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Dark Matters: On the Surveillance of Blackness

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In Dark Matters Simone Browne locates the conditions of blackness as a key site through which surveillance is practiced, narrated, and resisted. She shows how contemporary surveillance technologies and practices are informed by the long history of racial formation and by the methods of policing black life under slavery, such as branding, runaway slave notices, and lantern In Dark Matters Simone Browne locates the conditions of blackness as a key site through which surveillance is practiced, narrated, and resisted. She shows how contemporary surveillance technologies and practices are informed by the long history of racial formation and by the methods of policing black life under slavery, such as branding, runaway slave notices, and lantern laws. Placing surveillance studies into conversation with the archive of transatlantic slavery and its afterlife, Browne draws from black feminist theory, sociology, and cultural studies to analyze texts as diverse as the methods of surveilling blackness she discusses: from the design of the eighteenth-century slave ship Brooks, Jeremy Bentham's Panopticon, and The Book of Negroes, to contemporary art, literature, biometrics, and post-9/11 airport security practices. Surveillance, Browne asserts, is both a discursive and material practice that reifies boundaries, borders, and bodies around racial lines, so much so that the surveillance of blackness has long been, and continues to be, a social and political norm.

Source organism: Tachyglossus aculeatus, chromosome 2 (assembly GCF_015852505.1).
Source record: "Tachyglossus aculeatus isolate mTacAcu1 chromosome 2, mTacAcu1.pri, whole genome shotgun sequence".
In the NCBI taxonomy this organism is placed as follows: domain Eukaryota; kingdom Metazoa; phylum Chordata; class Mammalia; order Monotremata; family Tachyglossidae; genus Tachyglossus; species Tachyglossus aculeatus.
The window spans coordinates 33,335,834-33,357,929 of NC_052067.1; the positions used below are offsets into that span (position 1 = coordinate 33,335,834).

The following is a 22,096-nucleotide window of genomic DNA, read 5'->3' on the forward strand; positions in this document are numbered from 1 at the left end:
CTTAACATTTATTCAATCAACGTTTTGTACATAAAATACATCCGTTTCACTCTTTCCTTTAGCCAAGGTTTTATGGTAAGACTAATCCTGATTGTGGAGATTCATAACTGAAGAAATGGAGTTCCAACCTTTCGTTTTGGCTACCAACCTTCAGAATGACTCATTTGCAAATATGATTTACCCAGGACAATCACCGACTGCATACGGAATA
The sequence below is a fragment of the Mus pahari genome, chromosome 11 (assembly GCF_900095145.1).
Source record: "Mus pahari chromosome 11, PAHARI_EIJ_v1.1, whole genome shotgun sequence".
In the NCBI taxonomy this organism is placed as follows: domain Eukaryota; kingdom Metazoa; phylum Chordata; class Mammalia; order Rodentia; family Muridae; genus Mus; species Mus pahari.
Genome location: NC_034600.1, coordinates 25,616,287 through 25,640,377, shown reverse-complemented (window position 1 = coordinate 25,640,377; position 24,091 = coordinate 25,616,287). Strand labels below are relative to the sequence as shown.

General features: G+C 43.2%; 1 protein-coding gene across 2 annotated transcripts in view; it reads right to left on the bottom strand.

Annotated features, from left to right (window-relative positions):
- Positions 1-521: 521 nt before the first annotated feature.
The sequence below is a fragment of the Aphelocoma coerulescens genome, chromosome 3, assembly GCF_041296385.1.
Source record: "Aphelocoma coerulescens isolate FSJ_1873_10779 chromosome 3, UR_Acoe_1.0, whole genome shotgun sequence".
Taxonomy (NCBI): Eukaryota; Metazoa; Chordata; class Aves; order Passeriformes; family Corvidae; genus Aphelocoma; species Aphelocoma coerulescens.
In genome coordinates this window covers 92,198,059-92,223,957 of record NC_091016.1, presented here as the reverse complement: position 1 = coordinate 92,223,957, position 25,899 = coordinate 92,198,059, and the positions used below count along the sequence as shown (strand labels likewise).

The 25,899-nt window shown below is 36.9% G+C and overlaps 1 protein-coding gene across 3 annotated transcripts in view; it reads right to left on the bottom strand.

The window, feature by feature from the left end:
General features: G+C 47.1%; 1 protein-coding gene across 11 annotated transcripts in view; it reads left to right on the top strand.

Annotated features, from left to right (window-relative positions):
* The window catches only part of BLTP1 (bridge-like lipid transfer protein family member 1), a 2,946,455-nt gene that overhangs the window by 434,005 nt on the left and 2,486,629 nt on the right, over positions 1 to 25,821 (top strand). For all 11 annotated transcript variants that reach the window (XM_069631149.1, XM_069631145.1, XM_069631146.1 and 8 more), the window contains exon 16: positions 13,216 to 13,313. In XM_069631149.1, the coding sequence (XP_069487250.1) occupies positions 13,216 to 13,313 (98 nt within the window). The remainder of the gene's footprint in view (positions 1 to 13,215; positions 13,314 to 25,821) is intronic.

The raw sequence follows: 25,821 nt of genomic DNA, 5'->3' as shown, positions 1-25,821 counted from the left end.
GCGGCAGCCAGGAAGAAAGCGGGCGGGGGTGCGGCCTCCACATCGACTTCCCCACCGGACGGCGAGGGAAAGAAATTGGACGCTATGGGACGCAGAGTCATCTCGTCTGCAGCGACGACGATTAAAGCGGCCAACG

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In Dark Matters Simone Browne locates the conditions of blackness as a key site through which surveillance is practiced, narrated, and resisted. She shows how contemporary surveillance technologies and practices are informed by the long history of racial formation and by the methods of policing black life under slavery, such as branding, runaway slave notices, and lantern In Dark Matters Simone Browne locates the conditions of blackness as a key site through which surveillance is practiced, narrated, and resisted. She shows how contemporary surveillance technologies and practices are informed by the long history of racial formation and by the methods of policing black life under slavery, such as branding, runaway slave notices, and lantern laws. Placing surveillance studies into conversation with the archive of transatlantic slavery and its afterlife, Browne draws from black feminist theory, sociology, and cultural studies to analyze texts as diverse as the methods of surveilling blackness she discusses: from the design of the eighteenth-century slave ship Brooks, Jeremy Bentham's Panopticon, and The Book of Negroes, to contemporary art, literature, biometrics, and post-9/11 airport security practices. Surveillance, Browne asserts, is both a discursive and material practice that reifies boundaries, borders, and bodies around racial lines, so much so that the surveillance of blackness has long been, and continues to be, a social and political norm.

30 review for Dark Matters: On the Surveillance of Blackness

  1. 5 out of 5

    Alok Vaid-Menon